The city of Chicago is full of wonders and gems for the curious traveller to discover. While I was there, I wanted to be smart about how I spent my time. I only had a week, but by doing a bit of planning and intelligently managing my time I was able to visit:
- The Sears Tower
- The Bean (aka Cloud Gate)
- Navy Pier
- Crown Fountain
- Chicago Museum of Contemporary Art
- Shedd Aquarium
- Adler Planetarium
- The Field Museum
- Art Institute of Chicago Museum
…as well as check out great places to eat like the Pick Me Up cafe. Clearly, I was rather busy during my week in Chicago, but it was a good kind of busy — the exhilarated kind of busy. Some of these I’ve already written about, and others I will write about in the future. Today I’m going to talk about my third day.
Ye Olde Wrigley Field
On the third day I was in Chicago, I started by walking over to Wrigley Field which was nearby. For those of you who may not be familiar with that strange phenomenon known as American Baseball, Wrigley Field is the home to the Chicago Cubs. At the time (Autumn 2008), it was 92 years old, making it the second oldest active major league ballpark (after Fenway Park in Boston which is 4 years older). The stadium may have been older than 99% of the population of Chicago, but the shiny red, white, and blue Chicago Cubs logo on the side of the stadium looked brand new. I took a photo of it for all the Cubs fans out there. Perhaps it will come in handy as a desktop wallpaper.
After finding out I couldn’t actually go inside to look around without getting a ticket to the ball game that night, I decided to move on; but not before taking a picture of the Ernie Banks statue nearby. From what I hear, Ernie loved baseball like it was going out of style and was known for his catch phrase of, “It’s a beautiful day for a ball game… Let’s play two!”
According to the wiki, in 1955 he set the record for grand slams in a single season with five, and that record stood for over 30 years. Not bad. Even today he holds the record for most extra base hits by a Cub with a whopping 1,009 hits. Ernie is living proof that if you truly love something, you’ll persist at it.
When is a Yacht notta Yacht?
If you haven’t been to Chicago before, you may not know about Chicago’s excellent elevated train and subway system, simply referred to as the “L”, that serves as Chicago’s main form of public transportation. I took the L as close as I could to the pier, but the closest station was still some ways off.
I started walking east to Lake Shore Drive where the lake shore used to begin before humans drastically altered the landscape. When I reached the lake, I noticed a vast array of yachts and sailboats parked on the water. Some cargo ships were docked, as well. One of these cargo ships was called Abegweit, though ironically still read “yacht” near its top, and I wondered how big a ship had to be before it couldn’t be called a yacht anymore. Calling this huge ship a yacht seemed a little silly.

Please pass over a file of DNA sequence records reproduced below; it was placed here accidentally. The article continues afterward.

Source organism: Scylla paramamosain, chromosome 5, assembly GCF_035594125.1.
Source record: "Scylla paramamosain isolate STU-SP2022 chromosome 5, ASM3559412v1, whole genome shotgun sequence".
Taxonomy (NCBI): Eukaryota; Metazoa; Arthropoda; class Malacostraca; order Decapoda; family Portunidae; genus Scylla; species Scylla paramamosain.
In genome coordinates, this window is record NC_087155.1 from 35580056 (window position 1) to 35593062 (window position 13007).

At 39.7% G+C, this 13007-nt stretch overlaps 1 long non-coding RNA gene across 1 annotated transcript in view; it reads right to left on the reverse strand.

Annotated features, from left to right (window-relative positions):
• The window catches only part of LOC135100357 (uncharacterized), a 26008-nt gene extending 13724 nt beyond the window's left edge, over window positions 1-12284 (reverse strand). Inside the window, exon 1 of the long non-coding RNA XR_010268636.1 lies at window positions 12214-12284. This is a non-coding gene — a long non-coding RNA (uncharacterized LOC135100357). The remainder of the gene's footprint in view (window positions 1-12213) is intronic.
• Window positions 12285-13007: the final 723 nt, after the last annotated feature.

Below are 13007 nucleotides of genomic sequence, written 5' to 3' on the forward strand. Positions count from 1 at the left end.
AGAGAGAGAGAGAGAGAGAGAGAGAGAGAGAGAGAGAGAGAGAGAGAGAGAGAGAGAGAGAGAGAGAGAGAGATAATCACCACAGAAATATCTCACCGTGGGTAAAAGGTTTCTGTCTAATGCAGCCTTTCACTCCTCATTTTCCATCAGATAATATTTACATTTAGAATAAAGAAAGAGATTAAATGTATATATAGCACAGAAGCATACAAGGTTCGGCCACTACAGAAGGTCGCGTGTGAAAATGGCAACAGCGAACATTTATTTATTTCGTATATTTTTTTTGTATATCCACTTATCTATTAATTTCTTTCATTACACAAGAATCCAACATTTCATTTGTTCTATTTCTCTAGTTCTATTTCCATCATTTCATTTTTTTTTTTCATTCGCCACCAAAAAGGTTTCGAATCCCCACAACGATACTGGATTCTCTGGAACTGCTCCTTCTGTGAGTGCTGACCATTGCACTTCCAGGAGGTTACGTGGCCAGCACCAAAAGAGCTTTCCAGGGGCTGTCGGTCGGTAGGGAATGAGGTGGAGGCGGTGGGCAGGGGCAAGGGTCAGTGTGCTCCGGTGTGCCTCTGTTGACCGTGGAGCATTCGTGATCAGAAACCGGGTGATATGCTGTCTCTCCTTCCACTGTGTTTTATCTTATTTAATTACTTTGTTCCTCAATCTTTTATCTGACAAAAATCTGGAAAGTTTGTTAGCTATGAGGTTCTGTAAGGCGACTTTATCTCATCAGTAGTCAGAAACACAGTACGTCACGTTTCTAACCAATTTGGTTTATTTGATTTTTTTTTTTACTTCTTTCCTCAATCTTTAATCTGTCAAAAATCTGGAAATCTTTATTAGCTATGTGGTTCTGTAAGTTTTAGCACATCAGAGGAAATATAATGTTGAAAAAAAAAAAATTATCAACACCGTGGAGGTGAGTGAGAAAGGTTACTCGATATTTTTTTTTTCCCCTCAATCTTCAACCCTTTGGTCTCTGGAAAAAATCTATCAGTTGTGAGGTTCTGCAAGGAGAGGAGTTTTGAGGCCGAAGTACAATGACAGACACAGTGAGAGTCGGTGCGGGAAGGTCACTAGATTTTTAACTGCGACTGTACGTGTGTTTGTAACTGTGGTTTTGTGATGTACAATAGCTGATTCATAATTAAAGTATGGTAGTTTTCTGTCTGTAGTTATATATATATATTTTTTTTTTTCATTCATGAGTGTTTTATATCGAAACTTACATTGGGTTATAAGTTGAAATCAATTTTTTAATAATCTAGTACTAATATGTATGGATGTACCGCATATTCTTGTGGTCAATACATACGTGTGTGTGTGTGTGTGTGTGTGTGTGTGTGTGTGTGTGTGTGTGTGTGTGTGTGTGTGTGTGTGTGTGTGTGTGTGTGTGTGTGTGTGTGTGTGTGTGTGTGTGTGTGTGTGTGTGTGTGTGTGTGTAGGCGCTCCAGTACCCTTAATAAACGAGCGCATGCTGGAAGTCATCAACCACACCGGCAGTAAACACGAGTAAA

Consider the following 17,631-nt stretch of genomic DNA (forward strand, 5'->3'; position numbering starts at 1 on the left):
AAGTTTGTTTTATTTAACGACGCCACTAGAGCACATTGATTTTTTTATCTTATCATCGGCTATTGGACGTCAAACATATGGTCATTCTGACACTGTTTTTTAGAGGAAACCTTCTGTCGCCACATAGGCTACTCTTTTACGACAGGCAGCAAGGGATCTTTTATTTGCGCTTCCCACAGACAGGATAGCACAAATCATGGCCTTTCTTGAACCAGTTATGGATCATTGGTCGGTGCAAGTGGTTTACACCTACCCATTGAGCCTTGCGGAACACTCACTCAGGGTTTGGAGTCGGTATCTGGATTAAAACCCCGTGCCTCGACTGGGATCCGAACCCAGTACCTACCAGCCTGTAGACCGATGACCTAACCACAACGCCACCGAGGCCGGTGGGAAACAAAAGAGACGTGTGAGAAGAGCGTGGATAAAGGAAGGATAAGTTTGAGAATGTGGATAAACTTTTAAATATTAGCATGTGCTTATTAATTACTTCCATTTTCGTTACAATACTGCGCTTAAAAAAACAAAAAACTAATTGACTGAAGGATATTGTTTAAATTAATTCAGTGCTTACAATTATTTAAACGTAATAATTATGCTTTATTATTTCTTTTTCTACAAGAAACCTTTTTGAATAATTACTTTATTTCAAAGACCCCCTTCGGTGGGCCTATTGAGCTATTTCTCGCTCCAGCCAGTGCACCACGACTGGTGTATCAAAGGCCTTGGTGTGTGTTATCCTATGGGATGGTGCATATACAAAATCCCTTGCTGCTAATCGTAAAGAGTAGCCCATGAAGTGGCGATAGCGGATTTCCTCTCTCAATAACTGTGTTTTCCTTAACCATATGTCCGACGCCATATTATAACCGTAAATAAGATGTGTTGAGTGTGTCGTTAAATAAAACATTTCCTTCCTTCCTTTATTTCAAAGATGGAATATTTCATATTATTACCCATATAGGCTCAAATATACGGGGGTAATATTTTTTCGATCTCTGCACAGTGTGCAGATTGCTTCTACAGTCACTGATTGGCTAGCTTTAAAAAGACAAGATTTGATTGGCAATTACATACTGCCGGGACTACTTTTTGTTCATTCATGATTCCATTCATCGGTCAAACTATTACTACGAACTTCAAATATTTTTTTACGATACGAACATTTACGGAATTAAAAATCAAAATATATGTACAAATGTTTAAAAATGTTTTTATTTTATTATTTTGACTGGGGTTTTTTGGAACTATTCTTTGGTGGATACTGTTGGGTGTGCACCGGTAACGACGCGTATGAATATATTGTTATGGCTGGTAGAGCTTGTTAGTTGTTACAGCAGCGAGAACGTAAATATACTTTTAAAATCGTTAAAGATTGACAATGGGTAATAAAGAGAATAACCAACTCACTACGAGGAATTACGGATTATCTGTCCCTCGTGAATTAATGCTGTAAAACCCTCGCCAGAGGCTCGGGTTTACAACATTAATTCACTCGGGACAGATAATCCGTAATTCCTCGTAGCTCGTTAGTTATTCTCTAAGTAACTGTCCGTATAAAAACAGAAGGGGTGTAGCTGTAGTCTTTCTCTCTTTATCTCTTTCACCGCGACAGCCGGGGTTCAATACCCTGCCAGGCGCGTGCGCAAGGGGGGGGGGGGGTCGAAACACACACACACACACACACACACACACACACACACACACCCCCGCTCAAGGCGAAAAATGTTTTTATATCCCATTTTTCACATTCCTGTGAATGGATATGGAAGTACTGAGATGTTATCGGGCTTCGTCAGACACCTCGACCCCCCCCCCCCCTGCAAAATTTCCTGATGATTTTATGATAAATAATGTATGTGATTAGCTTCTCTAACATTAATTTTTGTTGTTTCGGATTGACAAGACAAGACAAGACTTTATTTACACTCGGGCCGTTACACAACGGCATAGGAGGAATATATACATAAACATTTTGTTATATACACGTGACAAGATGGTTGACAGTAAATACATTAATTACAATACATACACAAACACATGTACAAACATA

Better to Be A Pirate than to Join the Navy Pier
When I finally arrived at Navy Pier, I was surprised at how huge it was. It reminded me more of a small city than a pier. Unfortunately, Navy Pier turned out to be not much more than a glorified shopping mall, complete with restaurants and souvenir shops. The Children’s Museum sounded interesting, but unfortunately it was not a museum discussing the mysterious origin and meaning of children — it was more like a children’s playground.
Navy Pier started to seem less and less interesting until I found a rather charming indoor park area, complete with palms and jumping water fountains like those found in Disneyland. The entire ceiling was glass, and this let in a wonderful amount of light and created a relaxifying atmosphere.
The Paul Neil Milne Johnstone Park?
Not having the money nor the desire to take a Segway tour of the pier, I left and started walking north. I decided to explore the nearby Milton L. Olive III park. (Side-note: You’d hope that they would name a park after someone with a catchier name, but apparently this was the best they could come up with.) The park was not an excitement-explosion either since the fountains were completely drained and lifeless.
The nearby lookout point was not lifeless, however, and I was very lucky to walk by just as a group of tour bikes arrived. The tour guide had some interesting things to say, but nothing very memorable. Still, it was nice to have a quick chat with some fellow travellers.
Possibly Purchased Property
The patch of possibly purchased piles of sand formed a nice beach nearby, and some people in the shade were creating what looked like Devil’s Tower out of sand. Somehow, Close Encounters of the 3rd Kind seems to rear its head whenever I visit a beach.
As purely an attraction, Navy Pier wasn’t my cup of tea, but from an architectural standpoint, it’s an amazing engineering feat and not a bad place to eat lunch either. I wouldn’t place it in my top 5 favorite places to visit in Chicago, but if you have an extra afternoon, you may want to check it out.
The Future of Navy Pier
In the future, my feelings could change. In 2006, plans were released for a major renovation of the pier which would include a monorail, spokeless Ferris Wheel, a roller coaster, floating hotel, and a water park with a Great Lakes theme. Perhaps there’s hope for this pier yet.
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Photos from this trip are in the Navy Pier album. All photos in the Byteful Gallery can be used as desktop wallpapers because they are high resolution (1920×1440) just like the fullscreen & widescreen wallpapers.